A Story Of How I Got To Be Me In The Helping Professions

     
     
     

I grew up in an extremely dysfunctional home. I had a cold, distant and alcoholic mother. I had an unbelievably cruel father who enjoyed inflicting pain on my two brother s and me. Some examples: He hit me full force with a punch to my nose, shattering it for the sin of interrupting him when he was talking. He told me to take a bath and go to bed, leaving my broken nose untreated. 3 years later I experienced something that has profoundly changed me for life. My 6 year old brother rebelled in a way that came to haunt us. He went over to his school in the summer with another boy and threw paint all over the school. The police were called and they were caught and brought him home. My father said that he would take care of it. He took him back into the bedroom where he shared with his 3 year old brother, next to my room where I was. He proceeded to beat him with a belt and would not stop. I was convinced that he was going to kill him.

I desperately wanted to stop him. At 12 I was trying to figure out how to stop my father from killing my little brother. I considered that I was not big enough or strong enough to stop him. I thought about my baseball bat. I was plagued with doubts as I tried desperately to figure a way to stop my father while hearing the blood curdling screams of my little brother being savagely beaten. I thought that I could go in and threaten him and he would stop. Then I realized that he would take the bat away from me and use it on me. Then I thought that I could go in and hit him in the head and knock him out. Then I realized he would wake up and beat me with the bat so enraged that he likely would kill me. Then I thought of hitting him in the head so hard that I killed him. The thought of going to jail for life stopped me. In the end I sat in my room in tears and desperately hating myself because I was not big enough or strong enough to stop him. He continued beating my little brother until he exhausted himself. He had to go and sit down in his recliner to rest. After resting for a half hour he went in again and beat on him yet again. I don’t know how my brother survived it and my little brother was terrified at age 3. There were many other beatings in the household.

As I got a little older, I was always picked on by bullies and always cowered because of my father. That incident so filled me with rage that two years later, I got into a fight with a kid who squirted chocolate milk on my white shirt at school. I beat the crap out of him and then had to beat the crap out of another guy right afterwards. Then two days later had to beat the crap out of someone again. It was an awakening for me. No more did I have to tolerate bullies. I told the old man that the beatings were going to stop at home or I would beat him to death and meant it, unafraid. Never again would I fear another man.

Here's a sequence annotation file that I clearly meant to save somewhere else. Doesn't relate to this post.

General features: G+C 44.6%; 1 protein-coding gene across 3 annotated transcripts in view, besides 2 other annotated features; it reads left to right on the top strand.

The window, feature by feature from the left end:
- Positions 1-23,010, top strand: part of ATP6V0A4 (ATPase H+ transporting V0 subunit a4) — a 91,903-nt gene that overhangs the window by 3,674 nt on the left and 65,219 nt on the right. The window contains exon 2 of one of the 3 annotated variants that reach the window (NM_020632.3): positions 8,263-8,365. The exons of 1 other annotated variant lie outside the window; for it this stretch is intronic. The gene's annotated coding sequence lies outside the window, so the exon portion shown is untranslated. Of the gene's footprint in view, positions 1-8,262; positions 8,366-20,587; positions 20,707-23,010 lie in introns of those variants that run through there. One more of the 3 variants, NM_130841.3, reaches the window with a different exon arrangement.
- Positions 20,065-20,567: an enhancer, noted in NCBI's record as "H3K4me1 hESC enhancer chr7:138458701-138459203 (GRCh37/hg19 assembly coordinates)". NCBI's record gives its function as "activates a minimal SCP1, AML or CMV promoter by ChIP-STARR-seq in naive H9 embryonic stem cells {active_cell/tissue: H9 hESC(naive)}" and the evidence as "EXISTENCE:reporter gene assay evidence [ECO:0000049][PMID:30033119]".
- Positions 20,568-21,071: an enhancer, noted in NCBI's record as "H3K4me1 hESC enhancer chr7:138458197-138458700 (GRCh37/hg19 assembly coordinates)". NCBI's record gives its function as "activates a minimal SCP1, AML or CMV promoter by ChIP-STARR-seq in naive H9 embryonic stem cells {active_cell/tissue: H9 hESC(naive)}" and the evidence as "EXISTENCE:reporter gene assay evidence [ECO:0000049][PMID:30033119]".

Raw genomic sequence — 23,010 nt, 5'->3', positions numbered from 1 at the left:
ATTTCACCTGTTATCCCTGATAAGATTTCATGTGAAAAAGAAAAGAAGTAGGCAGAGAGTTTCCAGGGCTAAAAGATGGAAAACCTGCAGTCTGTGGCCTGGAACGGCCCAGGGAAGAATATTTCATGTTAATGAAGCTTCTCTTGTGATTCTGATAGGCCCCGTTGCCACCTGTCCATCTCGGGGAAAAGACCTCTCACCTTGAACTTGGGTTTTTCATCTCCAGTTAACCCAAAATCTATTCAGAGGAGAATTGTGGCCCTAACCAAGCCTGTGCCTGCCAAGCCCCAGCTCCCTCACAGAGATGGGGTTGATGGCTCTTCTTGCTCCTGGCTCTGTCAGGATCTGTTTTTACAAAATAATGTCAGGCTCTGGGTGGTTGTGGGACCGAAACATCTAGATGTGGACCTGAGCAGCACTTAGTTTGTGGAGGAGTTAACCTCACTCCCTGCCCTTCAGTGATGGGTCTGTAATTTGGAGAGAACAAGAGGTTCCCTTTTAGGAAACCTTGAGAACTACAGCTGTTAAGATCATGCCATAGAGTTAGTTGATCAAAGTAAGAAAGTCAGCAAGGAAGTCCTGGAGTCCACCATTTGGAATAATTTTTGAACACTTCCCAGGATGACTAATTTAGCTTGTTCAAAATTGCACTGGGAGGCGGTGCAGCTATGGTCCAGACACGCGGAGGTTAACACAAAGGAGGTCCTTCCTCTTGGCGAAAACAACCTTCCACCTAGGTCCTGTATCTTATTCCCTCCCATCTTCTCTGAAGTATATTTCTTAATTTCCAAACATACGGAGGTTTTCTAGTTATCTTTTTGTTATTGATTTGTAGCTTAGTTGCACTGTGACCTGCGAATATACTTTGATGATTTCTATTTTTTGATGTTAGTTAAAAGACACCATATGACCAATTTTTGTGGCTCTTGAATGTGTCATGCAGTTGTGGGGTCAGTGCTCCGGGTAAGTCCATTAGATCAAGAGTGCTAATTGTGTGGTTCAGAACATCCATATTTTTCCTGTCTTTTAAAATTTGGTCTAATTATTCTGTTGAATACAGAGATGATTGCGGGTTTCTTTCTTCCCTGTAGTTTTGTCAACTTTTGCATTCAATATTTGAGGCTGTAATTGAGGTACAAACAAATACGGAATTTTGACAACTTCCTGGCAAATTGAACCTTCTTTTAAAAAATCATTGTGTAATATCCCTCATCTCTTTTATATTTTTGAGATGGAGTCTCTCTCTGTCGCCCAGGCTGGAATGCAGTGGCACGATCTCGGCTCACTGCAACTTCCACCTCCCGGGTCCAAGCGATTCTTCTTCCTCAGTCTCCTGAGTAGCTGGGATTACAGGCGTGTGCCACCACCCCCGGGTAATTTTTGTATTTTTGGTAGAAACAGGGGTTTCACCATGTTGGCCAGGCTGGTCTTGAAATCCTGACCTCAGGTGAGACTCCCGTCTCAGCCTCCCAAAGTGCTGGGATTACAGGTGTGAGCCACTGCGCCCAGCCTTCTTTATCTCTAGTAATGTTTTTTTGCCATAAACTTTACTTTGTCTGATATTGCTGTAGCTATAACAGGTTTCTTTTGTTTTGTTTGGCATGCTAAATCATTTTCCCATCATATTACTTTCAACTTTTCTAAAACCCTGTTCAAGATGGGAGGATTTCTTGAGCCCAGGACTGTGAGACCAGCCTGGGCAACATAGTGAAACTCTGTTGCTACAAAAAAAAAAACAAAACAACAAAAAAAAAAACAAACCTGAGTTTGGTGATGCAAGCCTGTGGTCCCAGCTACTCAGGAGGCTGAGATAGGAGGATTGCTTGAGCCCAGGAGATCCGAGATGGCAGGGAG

I wondered at man’s inhumanity to man. Like all kids who were abused as kids, you grow up bent in one of two different directions; you either grow up to be a bully or you grow up to join the ranks of the helping professions. I decided to get into the helping professions because there was no one there to protect my brothers and myself when we needed it.

I see marriages breaking up, parents fighting in front of kids and terrifying them. Using kids in the parents battle against each other. I want it to stop and I am willing to do whatever I can to stop it and help couples get along and grow and nurture each other. That is my goal as well as my dream. Please help me to spread the word.

I offer a money back guarantee and a half hour free consultation.  Email me and I will call you and set up a phone appt to help.  I can help with kids, your sex life or your relationship.  You have absolute anonymity with me.  I want to help and I am good at it.

2 Responses to A Story Of How I Got To Be Me In The Helping Professions

  1. ed says:

    john,
    thanks for sharing your story. i am bent myself, like so many in this world. our stories are different, and also the same. one of the challenges of emerging from abuse and rising above it is regaining the ability to trust people, i have discovered. as youngsters, we see and experience what stronger men can do, and their actions burn into our consciousness, into our cells. and then we are supposed to proceed into life and function in relationships with others in which the most important ingredient to a healthy relationship is, tada! trust. it’s a challenge, because communication suffers from lack of trust. seems to me that learning to keep open, learning to trust, being trustful, trusting, is a constant challenge and test in this life, especially for those of us who have grown up bent. best be aware of it.
    thanks for dropping in on thinkingtoohard. you are a treasure, a gift, and i am grateful to connect with you.

    love and peace,
    ed

    • Hey Ed
      I appreciate your comments. I have stopped dropping in to thinking too hard because it would seem that the majority of the readers don’t appreciate or want my comments.

      Blessings on you and yours
      John Wilder

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